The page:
Arterioscler Thromb Vasc Biol 2019 10 29;39(10):2157-2167. Epub 2019 Aug 29.
From the Department of Bioengineering (P.S.G., K.L., A.M.R.), University of Pittsburgh, PA.
Objective: Although the clinical and biological importance of calcification is well recognized for the extracerebral vasculature, its role in cerebral vascular disease, particularly, intracranial aneurysms (IAs), remains poorly understood. Extracerebrally, 2 distinct mechanisms drive calcification, a nonatherosclerotic, rapid mineralization in the media and a slower, inflammation driven, atherosclerotic mechanism in the intima. This study aims to determine the prevalence, distribution, and type (atherosclerotic, nonatherosclerotic) of calcification in IAs and assess differences in occurrence between ruptured and unruptured IAs. Approach and Results: Sixty-five 65 IA specimens (48 unruptured, 17 ruptured) were resected perioperatively. Calcification and lipid pools were analyzed nondestructively in intact samples using high resolution (0.35 μm) microcomputed tomography. Calcification is highly prevalent (78%) appearing as micro (<500 µm), meso (500 µm-1 mm), and macro (>1 mm) calcifications. Calcification manifests in IAs as both nonatherosclerotic (calcification distinct from lipid pools) and atherosclerotic (calcification in the presence of lipid pools) with 3 wall types: Type I-only calcification, no lipid pools (20/51, 39%), Type II-calcification and lipid pools, not colocalized (19/51, 37%), Type III-calcification colocalized with lipid pools (12/51, 24%). Ruptured IAs either had no calcifications or had nonatherosclerotic micro- or meso-calcifications (Type I or II), without macro-calcifications.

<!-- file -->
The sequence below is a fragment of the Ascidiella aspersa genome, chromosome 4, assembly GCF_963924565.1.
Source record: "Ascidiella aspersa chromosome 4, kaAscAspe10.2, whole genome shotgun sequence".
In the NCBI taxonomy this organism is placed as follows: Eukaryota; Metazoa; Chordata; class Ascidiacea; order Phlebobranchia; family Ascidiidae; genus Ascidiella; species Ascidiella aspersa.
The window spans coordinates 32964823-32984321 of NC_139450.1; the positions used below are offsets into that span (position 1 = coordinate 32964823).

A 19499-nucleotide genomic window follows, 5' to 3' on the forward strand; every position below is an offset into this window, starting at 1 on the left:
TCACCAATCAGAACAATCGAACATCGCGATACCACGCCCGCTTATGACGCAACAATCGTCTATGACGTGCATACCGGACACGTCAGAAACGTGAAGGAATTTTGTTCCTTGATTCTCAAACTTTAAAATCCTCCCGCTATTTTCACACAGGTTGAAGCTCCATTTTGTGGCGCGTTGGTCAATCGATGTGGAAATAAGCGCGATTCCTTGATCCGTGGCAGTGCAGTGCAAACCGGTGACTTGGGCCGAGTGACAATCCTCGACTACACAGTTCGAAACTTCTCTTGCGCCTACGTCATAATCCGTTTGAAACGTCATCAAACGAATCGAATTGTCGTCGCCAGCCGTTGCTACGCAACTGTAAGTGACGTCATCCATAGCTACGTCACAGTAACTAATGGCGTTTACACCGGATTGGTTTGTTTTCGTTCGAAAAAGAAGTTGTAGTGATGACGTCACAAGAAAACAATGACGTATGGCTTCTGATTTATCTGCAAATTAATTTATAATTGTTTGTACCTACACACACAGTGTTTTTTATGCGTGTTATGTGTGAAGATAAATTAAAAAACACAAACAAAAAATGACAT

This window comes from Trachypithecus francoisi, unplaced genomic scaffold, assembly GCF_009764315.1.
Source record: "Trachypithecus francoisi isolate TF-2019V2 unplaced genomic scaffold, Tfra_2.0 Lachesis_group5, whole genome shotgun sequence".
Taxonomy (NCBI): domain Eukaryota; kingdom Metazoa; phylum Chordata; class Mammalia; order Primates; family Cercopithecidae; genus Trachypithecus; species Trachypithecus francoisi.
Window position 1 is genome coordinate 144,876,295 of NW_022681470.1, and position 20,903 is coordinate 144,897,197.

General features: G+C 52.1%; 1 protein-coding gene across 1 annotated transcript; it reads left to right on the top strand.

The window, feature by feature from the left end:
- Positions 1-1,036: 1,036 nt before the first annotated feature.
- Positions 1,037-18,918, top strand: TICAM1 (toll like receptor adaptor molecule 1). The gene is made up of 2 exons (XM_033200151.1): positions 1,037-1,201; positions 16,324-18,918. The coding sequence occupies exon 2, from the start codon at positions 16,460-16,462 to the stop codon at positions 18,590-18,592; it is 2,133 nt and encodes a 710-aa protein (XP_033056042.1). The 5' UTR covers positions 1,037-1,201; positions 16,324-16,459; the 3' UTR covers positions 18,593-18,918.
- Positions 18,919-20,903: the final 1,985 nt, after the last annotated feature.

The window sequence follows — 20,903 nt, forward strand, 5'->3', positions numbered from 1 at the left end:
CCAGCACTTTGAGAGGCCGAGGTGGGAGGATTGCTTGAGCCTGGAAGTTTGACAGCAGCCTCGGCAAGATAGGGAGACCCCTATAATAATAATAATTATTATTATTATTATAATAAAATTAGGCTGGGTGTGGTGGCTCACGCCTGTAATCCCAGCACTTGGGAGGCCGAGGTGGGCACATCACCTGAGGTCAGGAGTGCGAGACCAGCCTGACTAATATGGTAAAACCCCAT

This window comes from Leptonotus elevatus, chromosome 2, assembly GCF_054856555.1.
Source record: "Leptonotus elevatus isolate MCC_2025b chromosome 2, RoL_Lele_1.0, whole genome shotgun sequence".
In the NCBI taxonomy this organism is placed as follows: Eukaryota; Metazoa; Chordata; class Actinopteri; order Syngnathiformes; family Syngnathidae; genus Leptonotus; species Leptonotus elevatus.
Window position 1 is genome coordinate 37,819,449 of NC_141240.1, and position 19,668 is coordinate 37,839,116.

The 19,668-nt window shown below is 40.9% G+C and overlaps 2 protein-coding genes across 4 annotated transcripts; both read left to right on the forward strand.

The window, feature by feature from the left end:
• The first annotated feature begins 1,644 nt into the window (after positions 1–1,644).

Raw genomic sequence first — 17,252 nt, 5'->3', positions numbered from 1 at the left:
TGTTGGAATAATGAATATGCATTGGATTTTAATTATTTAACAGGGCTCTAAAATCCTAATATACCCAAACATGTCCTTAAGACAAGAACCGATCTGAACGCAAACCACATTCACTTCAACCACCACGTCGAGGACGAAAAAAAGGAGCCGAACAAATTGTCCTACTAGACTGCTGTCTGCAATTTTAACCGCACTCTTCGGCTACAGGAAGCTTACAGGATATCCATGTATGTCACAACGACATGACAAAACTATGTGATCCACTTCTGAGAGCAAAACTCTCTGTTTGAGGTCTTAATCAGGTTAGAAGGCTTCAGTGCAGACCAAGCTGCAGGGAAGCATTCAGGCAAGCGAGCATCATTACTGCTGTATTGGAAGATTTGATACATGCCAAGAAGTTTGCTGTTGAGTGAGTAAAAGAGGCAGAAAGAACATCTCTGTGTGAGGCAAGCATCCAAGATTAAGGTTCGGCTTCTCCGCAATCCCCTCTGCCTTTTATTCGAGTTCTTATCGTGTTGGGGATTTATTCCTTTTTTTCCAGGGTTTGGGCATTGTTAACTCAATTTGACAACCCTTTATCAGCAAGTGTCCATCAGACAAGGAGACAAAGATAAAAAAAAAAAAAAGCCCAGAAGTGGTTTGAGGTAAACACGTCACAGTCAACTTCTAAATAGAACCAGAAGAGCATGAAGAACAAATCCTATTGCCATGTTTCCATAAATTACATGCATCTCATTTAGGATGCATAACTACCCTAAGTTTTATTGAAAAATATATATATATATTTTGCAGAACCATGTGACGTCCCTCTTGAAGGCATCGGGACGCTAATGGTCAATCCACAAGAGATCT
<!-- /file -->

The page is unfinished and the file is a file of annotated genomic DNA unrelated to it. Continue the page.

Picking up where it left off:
Conclusions: Calcification in IAs is substantially more prevalent than previously reported and presents as both nonatherosclerotic and atherosclerotic types. Notably, ruptured aneurysms had only nonatherosclerotic calcification, had significantly lower calcification fraction, and did not contain macrocalcifications. Improved understanding of the role of calcification in IA pathology should lead to new therapeutic targets.